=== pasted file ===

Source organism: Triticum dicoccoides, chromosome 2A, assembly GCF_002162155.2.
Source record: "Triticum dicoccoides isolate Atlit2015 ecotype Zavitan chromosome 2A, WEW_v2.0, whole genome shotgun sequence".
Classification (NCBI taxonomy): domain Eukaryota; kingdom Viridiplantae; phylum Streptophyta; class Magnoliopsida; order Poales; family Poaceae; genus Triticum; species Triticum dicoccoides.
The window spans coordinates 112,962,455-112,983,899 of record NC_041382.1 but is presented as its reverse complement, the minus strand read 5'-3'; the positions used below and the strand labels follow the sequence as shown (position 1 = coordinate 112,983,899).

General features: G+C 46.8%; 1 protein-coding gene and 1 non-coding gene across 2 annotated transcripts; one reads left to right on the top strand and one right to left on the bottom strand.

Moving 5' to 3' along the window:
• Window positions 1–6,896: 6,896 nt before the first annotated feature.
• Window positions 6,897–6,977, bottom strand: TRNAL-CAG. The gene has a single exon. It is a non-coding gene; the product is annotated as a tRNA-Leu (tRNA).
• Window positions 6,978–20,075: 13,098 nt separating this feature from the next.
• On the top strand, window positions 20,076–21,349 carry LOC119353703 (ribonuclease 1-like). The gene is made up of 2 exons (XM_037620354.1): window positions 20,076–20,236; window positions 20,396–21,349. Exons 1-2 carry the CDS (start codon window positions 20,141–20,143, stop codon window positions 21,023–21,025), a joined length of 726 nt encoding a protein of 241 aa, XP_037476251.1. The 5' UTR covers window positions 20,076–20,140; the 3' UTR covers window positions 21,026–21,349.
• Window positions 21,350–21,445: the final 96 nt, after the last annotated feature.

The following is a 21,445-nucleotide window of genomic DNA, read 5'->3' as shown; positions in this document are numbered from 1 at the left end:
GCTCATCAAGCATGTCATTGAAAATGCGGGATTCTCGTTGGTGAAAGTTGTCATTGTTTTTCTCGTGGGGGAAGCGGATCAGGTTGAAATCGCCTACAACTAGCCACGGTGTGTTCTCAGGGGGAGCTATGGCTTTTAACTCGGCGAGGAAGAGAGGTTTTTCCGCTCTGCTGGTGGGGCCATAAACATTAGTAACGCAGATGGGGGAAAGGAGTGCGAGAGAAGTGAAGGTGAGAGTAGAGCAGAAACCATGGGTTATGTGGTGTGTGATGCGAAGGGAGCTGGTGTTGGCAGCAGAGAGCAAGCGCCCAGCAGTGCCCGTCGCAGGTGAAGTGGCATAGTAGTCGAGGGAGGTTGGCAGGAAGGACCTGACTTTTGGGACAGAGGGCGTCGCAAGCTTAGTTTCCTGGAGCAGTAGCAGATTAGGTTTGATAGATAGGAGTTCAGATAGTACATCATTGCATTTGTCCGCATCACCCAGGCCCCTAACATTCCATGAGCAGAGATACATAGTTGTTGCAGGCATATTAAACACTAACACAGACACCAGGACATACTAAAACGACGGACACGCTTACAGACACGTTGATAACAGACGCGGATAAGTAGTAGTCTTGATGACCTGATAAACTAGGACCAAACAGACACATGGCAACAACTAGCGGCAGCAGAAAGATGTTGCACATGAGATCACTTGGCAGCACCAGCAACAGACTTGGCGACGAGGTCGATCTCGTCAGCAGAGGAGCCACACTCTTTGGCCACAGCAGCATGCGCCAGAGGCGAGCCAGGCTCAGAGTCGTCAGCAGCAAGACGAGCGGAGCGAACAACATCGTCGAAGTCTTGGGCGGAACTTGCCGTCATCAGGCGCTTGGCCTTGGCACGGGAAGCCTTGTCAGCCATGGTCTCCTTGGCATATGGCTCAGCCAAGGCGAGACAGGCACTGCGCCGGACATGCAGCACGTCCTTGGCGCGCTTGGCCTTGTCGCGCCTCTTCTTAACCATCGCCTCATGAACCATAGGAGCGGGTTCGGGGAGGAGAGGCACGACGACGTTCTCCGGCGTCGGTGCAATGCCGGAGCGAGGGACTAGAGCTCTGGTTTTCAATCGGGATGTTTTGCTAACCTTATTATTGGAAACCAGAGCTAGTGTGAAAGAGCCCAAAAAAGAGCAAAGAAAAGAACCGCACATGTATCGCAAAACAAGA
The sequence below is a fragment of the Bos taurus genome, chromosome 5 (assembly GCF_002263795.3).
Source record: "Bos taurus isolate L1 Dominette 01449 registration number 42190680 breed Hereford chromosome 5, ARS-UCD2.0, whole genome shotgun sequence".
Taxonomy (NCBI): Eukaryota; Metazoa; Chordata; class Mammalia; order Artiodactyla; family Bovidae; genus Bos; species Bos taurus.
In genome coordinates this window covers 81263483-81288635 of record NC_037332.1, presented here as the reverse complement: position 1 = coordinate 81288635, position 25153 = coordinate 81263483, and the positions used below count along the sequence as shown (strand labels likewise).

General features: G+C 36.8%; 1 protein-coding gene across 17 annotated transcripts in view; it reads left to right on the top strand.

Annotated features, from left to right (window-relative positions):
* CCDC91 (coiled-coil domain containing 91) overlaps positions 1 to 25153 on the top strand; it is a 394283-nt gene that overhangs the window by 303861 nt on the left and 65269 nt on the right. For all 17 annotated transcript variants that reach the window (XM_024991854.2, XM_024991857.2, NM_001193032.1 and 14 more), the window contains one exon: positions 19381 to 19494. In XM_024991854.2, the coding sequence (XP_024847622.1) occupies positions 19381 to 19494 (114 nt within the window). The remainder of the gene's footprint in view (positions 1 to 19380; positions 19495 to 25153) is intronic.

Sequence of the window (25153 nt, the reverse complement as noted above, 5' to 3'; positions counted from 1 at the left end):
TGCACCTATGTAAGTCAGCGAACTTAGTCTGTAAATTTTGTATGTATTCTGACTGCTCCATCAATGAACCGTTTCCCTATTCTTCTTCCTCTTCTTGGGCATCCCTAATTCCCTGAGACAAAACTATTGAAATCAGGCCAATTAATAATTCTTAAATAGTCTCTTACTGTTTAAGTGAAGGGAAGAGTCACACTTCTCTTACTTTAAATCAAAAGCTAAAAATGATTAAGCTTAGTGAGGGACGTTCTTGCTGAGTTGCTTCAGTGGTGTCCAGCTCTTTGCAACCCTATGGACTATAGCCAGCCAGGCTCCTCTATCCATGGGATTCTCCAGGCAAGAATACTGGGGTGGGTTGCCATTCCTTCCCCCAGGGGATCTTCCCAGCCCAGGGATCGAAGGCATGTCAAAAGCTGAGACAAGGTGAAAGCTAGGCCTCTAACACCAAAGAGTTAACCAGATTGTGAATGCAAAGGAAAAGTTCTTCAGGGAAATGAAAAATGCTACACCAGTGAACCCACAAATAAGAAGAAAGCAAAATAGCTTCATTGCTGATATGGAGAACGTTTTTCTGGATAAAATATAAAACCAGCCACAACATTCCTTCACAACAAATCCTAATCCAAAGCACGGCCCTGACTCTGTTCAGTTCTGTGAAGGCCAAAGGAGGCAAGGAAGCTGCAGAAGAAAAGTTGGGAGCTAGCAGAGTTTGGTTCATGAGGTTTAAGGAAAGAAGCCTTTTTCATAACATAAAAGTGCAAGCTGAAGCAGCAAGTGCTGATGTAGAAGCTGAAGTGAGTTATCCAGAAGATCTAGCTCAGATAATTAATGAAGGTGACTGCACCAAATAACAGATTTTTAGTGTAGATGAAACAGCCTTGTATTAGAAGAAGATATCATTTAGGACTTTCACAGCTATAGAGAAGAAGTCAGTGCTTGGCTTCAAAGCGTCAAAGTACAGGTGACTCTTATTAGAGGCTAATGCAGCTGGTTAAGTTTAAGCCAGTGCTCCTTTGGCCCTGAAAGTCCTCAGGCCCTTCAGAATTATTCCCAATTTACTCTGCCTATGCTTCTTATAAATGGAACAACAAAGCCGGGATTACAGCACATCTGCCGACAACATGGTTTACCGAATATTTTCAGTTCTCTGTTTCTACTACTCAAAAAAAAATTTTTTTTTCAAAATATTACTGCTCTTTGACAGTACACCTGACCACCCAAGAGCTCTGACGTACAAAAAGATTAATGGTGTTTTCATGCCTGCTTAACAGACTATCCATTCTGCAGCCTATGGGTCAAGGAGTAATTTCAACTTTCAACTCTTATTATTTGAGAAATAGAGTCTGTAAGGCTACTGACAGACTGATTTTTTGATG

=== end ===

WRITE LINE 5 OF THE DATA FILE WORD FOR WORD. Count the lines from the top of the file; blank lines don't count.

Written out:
General features: G+C 46.8%; 1 protein-coding gene and 1 non-coding gene across 2 annotated transcripts; one reads left to right on the top strand and one right to left on the bottom strand.